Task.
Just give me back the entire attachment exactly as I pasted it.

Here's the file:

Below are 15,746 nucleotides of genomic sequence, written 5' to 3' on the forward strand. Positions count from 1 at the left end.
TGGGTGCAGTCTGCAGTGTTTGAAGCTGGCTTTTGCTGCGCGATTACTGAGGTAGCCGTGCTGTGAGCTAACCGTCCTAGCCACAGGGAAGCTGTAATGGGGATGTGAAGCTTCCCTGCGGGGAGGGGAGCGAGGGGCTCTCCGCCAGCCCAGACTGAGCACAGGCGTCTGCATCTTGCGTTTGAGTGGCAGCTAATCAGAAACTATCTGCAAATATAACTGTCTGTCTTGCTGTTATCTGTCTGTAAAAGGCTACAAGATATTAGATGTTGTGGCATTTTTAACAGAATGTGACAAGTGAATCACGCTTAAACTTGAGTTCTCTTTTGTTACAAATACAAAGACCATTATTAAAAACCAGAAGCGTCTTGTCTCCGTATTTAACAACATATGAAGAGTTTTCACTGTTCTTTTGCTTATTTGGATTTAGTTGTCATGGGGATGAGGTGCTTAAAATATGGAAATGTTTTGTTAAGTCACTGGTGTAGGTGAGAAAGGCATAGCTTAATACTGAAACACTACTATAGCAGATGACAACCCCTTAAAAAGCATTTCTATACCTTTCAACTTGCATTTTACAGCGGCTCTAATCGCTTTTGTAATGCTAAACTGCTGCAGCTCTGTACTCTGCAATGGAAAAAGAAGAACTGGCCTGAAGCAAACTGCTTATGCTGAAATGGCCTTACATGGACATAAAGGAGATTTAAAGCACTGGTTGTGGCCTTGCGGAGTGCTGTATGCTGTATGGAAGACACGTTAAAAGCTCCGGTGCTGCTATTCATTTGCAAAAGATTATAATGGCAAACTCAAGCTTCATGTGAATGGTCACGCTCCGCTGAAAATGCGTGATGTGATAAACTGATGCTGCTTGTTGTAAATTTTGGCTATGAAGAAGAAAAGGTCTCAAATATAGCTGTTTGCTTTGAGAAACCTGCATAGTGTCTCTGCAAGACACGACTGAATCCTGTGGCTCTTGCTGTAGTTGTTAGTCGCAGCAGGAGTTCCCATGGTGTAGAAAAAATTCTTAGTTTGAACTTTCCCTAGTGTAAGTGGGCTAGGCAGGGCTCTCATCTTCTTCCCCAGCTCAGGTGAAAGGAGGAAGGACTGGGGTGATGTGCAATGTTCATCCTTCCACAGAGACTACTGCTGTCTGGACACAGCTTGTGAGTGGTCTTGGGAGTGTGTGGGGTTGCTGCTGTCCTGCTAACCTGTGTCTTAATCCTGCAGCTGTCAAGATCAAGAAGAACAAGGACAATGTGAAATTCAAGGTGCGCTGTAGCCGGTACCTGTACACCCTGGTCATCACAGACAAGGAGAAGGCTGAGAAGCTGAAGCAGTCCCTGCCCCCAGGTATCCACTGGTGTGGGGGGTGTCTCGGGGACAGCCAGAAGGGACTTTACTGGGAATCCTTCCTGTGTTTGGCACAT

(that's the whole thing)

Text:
Below are 15,746 nucleotides of genomic sequence, written 5' to 3' on the forward strand. Positions count from 1 at the left end.
TGGGTGCAGTCTGCAGTGTTTGAAGCTGGCTTTTGCTGCGCGATTACTGAGGTAGCCGTGCTGTGAGCTAACCGTCCTAGCCACAGGGAAGCTGTAATGGGGATGTGAAGCTTCCCTGCGGGGAGGGGAGCGAGGGGCTCTCCGCCAGCCCAGACTGAGCACAGGCGTCTGCATCTTGCGTTTGAGTGGCAGCTAATCAGAAACTATCTGCAAATATAACTGTCTGTCTTGCTGTTATCTGTCTGTAAAAGGCTACAAGATATTAGATGTTGTGGCATTTTTAACAGAATGTGACAAGTGAATCACGCTTAAACTTGAGTTCTCTTTTGTTACAAATACAAAGACCATTATTAAAAACCAGAAGCGTCTTGTCTCCGTATTTAACAACATATGAAGAGTTTTCACTGTTCTTTTGCTTATTTGGATTTAGTTGTCATGGGGATGAGGTGCTTAAAATATGGAAATGTTTTGTTAAGTCACTGGTGTAGGTGAGAAAGGCATAGCTTAATACTGAAACACTACTATAGCAGATGACAACCCCTTAAAAAGCATTTCTATACCTTTCAACTTGCATTTTACAGCGGCTCTAATCGCTTTTGTAATGCTAAACTGCTGCAGCTCTGTACTCTGCAATGGAAAAAGAAGAACTGGCCTGAAGCAAACTGCTTATGCTGAAATGGCCTTACATGGACATAAAGGAGATTTAAAGCACTGGTTGTGGCCTTGCGGAGTGCTGTATGCTGTATGGAAGACACGTTAAAAGCTCCGGTGCTGCTATTCATTTGCAAAAGATTATAATGGCAAACTCAAGCTTCATGTGAATGGTCACGCTCCGCTGAAAATGCGTGATGTGATAAACTGATGCTGCTTGTTGTAAATTTTGGCTATGAAGAAGAAAAGGTCTCAAATATAGCTGTTTGCTTTGAGAAACCTGCATAGTGTCTCTGCAAGACACGACTGAATCCTGTGGCTCTTGCTGTAGTTGTTAGTCGCAGCAGGAGTTCCCATGGTGTAGAAAAAATTCTTAGTTTGAACTTTCCCTAGTGTAAGTGGGCTAGGCAGGGCTCTCATCTTCTTCCCCAGCTCAGGTGAAAGGAGGAAGGACTGGGGTGATGTGCAATGTTCATCCTTCCACAGAGACTACTGCTGTCTGGACACAGCTTGTGAGTGGTCTTGGGAGTGTGTGGGGTTGCTGCTGTCCTGCTAACCTGTGTCTTAATCCTGCAGCTGTCAAGATCAAGAAGAACAAGGACAATGTGAAATTCAAGGTGCGCTGTAGCCGGTACCTGTACACCCTGGTCATCACAGACAAGGAGAAGGCTGAGAAGCTGAAGCAGTCCCTGCCCCCAGGTATCCACTGGTGTGGGGGGTGTCTCGGGGACAGCCAGAAGGGACTTTACTGGGAATCCTTCCTGTGTTTGGCACAT